Transcend: A review of the bitless double bridle

Any keen-eyed readers might have already spotted the Transcend double bridle in a few prominent photos on Bitless Blog. It is certainly a very photogenic piece of equipment. I hope to eventually summarise most every type of bitless bridle and their mechanisms in a more formulaic and sensible manner, however for the time being sporadic reviews will have to suffice. Of course, while I explain the mechanism of any bridle, I will need to have tried the mechanism in question in order to review it! Let us begin with the bridle I bought more than a year ago and haven’t stopped raving about since.

Transcend Double Bitless Bridle

5/5

Sidecue family

Bridle from £130, noseband from £85

The ‘snaffle’ rein attaches to a broad, padded noseband, while the ‘curb’ rein attaches to a little strap that sits in the chin groove. Made in the UK from English leather, these bridles have exceptional quality. This bridle could easily be mistaken for a conventional snaffle bridle, and is elegant enough for the show ring. Transcend also makes a simple sidecue bridle, which will fit into slightly smaller budgets. Both versions come cheaper if you buy the noseband alone to attach to your own bridle.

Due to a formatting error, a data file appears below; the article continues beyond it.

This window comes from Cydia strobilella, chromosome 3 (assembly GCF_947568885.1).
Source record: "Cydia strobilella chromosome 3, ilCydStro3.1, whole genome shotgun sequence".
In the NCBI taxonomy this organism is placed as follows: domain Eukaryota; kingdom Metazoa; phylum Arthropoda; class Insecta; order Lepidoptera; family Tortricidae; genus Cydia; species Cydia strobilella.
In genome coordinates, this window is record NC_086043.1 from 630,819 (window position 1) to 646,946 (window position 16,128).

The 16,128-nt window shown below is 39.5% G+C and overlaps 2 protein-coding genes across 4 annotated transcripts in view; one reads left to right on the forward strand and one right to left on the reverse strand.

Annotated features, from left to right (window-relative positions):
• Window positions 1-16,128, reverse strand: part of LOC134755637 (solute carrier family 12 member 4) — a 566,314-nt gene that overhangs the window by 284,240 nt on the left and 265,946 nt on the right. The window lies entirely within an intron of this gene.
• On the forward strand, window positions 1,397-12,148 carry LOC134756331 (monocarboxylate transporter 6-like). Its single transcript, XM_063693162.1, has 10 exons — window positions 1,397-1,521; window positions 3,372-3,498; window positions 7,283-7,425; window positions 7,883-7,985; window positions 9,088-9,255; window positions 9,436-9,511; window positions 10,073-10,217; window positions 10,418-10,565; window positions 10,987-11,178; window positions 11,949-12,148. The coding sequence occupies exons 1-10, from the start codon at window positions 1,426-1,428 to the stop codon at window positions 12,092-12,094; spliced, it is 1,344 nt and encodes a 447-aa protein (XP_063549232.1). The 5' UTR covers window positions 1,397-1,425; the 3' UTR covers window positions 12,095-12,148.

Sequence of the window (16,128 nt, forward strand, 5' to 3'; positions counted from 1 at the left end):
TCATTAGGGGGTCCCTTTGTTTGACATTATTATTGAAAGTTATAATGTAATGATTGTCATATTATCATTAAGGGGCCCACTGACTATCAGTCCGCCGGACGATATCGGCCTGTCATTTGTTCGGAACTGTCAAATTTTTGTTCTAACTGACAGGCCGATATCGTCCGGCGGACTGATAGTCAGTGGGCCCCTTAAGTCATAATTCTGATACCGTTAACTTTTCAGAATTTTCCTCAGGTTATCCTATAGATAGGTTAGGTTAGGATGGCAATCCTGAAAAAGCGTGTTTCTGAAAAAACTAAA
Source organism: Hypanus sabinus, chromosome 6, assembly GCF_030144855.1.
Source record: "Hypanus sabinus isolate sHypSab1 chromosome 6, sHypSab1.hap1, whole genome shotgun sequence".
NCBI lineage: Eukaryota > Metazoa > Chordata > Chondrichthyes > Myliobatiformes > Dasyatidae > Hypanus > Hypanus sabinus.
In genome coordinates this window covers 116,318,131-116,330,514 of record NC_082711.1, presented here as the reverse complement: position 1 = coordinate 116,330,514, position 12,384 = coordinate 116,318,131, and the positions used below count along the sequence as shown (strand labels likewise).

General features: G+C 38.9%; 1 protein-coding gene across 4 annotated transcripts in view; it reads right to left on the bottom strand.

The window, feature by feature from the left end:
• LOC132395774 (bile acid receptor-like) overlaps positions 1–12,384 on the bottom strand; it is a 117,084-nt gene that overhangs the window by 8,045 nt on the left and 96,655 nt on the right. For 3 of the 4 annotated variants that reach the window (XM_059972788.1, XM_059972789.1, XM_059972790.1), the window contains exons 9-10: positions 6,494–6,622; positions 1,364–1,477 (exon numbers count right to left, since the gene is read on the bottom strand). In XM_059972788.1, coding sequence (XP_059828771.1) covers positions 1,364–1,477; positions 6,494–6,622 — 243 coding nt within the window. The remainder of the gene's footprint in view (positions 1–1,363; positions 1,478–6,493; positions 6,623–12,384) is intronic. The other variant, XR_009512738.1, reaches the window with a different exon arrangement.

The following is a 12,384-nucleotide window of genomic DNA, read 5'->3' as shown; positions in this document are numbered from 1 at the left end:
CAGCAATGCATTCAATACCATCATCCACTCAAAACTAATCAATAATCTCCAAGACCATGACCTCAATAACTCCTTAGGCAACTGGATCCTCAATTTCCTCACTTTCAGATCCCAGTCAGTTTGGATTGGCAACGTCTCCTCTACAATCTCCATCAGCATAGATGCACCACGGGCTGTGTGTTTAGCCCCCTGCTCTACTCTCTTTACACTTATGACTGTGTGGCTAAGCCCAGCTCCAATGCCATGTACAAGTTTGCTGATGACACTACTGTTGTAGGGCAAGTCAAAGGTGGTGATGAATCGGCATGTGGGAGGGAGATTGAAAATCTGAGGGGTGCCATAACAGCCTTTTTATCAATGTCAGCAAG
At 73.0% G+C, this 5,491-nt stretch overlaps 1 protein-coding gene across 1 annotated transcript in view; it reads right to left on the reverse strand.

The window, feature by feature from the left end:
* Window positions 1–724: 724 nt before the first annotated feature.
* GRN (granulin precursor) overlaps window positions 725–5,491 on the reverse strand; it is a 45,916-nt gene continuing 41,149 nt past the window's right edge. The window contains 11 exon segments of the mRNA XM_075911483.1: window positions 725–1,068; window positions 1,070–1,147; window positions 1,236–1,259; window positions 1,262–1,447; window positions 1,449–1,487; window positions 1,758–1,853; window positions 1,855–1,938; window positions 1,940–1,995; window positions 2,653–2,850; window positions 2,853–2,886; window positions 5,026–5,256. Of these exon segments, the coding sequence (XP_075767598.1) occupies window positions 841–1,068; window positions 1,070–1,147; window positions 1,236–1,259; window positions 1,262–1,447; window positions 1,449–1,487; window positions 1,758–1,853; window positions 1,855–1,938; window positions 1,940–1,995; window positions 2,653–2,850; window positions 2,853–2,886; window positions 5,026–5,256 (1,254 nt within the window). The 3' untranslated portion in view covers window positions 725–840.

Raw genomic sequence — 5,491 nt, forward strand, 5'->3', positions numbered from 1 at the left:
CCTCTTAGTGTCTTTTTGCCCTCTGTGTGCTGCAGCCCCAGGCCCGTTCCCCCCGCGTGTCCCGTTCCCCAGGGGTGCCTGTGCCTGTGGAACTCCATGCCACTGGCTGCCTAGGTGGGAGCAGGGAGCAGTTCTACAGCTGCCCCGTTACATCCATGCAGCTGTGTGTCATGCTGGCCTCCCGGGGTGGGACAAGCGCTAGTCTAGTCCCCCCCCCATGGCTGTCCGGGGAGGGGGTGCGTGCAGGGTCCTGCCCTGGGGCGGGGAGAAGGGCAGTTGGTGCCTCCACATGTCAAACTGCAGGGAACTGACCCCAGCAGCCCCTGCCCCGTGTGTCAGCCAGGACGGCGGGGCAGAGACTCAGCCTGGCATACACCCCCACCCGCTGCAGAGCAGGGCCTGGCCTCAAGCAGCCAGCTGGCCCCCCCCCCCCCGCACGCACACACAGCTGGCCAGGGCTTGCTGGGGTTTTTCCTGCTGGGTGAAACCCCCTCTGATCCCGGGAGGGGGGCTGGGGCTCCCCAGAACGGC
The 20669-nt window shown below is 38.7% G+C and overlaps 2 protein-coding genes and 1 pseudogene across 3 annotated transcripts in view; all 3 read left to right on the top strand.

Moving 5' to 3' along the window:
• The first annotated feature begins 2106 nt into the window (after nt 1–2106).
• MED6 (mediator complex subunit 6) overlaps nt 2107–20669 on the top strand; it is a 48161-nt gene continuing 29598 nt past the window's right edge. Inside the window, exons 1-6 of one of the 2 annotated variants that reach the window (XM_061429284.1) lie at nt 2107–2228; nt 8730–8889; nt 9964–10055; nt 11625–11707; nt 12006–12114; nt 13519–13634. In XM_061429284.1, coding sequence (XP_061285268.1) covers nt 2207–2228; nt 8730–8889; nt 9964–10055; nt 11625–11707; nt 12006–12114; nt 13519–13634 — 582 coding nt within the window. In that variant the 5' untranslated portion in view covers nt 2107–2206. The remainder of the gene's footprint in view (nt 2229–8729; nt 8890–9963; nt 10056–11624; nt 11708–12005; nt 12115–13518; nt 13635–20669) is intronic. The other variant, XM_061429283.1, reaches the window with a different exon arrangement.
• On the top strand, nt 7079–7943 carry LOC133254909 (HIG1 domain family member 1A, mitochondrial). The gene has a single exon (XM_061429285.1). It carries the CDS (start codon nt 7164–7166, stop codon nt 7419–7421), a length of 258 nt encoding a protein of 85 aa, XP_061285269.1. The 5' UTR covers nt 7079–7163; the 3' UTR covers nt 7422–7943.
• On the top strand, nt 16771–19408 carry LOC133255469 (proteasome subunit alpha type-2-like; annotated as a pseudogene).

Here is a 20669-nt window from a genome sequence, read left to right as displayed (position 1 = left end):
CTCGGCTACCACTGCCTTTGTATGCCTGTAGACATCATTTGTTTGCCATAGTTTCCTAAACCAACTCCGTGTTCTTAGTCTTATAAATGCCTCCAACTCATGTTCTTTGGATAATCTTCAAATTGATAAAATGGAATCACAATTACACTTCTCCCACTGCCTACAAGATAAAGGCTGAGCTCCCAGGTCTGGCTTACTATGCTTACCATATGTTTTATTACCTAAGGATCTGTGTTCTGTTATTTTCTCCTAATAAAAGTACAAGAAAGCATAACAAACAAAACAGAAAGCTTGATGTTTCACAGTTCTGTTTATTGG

I love this bridle. Looks aren’t everything, but it is just so smart. If you have the cash to spare, you can even get it with coloured padding or metal studwork. Sidecue bridles work just like a headcollar, meaning any horse will understand this cue. The ‘curb’ looks a little like a scrawbrig, but is not intended to tighten or squeeze under the chin. Instead, this rein gives a cue to the chin groove, which asks for softening of the jaw and provides additional finesse. The rather fashionable quarter disc simply prevents any possible poll pressure.

This bridle could be perfect for any discipline. Its lack of squeeze factor or leverage makes it suitable for riding with a sustained contact, so I have used this for dressage in the past. Some horses struggle with ‘squeezy’ bridles that do not release immediately – also a problem in training, as the release part of ‘pressure and release’ is subsequently poorly timed, giving the horse the impression that its relief was earned later than intended by the rider. This bridle has no nasty hidden surprises, and worked as I had hoped from the word go. I would particularly recommend this bridle to bitless newbies, or those wanting to show their horses or train in dressage. If you have ridden your horse in a headcollar, they will understand this bridle easily.

In summary, I would recommend this bridle for its comfort and looks. Please check back for more reviews and chats, and don’t hesitate to comment if there is anything you would like to discuss further.

For now,

Keep bossing it.

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